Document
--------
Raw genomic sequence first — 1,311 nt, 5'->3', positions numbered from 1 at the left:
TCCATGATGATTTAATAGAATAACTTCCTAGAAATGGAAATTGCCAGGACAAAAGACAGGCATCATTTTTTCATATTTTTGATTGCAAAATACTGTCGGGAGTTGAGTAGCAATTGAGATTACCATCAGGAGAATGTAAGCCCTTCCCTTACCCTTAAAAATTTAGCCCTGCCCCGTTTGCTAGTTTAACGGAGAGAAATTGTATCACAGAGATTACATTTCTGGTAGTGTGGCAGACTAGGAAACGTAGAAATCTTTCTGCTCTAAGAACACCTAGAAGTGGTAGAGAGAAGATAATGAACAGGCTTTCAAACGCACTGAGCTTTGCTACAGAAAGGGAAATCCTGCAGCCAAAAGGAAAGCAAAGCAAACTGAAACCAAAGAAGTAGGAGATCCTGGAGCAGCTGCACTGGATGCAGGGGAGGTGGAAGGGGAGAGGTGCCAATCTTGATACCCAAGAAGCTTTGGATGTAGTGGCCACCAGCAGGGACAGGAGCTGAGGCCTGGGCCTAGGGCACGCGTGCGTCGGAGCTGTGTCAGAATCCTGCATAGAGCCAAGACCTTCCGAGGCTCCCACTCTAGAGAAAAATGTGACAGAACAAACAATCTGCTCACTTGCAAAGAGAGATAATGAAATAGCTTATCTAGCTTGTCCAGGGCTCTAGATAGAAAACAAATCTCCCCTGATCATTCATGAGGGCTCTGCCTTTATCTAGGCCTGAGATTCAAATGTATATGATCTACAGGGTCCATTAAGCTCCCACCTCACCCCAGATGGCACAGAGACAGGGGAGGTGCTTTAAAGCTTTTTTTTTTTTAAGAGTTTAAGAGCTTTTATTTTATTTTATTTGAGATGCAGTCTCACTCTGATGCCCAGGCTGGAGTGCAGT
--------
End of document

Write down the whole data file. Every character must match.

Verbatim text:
Raw genomic sequence first — 1,311 nt, 5'->3', positions numbered from 1 at the left:
TCCATGATGATTTAATAGAATAACTTCCTAGAAATGGAAATTGCCAGGACAAAAGACAGGCATCATTTTTTCATATTTTTGATTGCAAAATACTGTCGGGAGTTGAGTAGCAATTGAGATTACCATCAGGAGAATGTAAGCCCTTCCCTTACCCTTAAAAATTTAGCCCTGCCCCGTTTGCTAGTTTAACGGAGAGAAATTGTATCACAGAGATTACATTTCTGGTAGTGTGGCAGACTAGGAAACGTAGAAATCTTTCTGCTCTAAGAACACCTAGAAGTGGTAGAGAGAAGATAATGAACAGGCTTTCAAACGCACTGAGCTTTGCTACAGAAAGGGAAATCCTGCAGCCAAAAGGAAAGCAAAGCAAACTGAAACCAAAGAAGTAGGAGATCCTGGAGCAGCTGCACTGGATGCAGGGGAGGTGGAAGGGGAGAGGTGCCAATCTTGATACCCAAGAAGCTTTGGATGTAGTGGCCACCAGCAGGGACAGGAGCTGAGGCCTGGGCCTAGGGCACGCGTGCGTCGGAGCTGTGTCAGAATCCTGCATAGAGCCAAGACCTTCCGAGGCTCCCACTCTAGAGAAAAATGTGACAGAACAAACAATCTGCTCACTTGCAAAGAGAGATAATGAAATAGCTTATCTAGCTTGTCCAGGGCTCTAGATAGAAAACAAATCTCCCCTGATCATTCATGAGGGCTCTGCCTTTATCTAGGCCTGAGATTCAAATGTATATGATCTACAGGGTCCATTAAGCTCCCACCTCACCCCAGATGGCACAGAGACAGGGGAGGTGCTTTAAAGCTTTTTTTTTTTTAAGAGTTTAAGAGCTTTTATTTTATTTTATTTGAGATGCAGTCTCACTCTGATGCCCAGGCTGGAGTGCAGT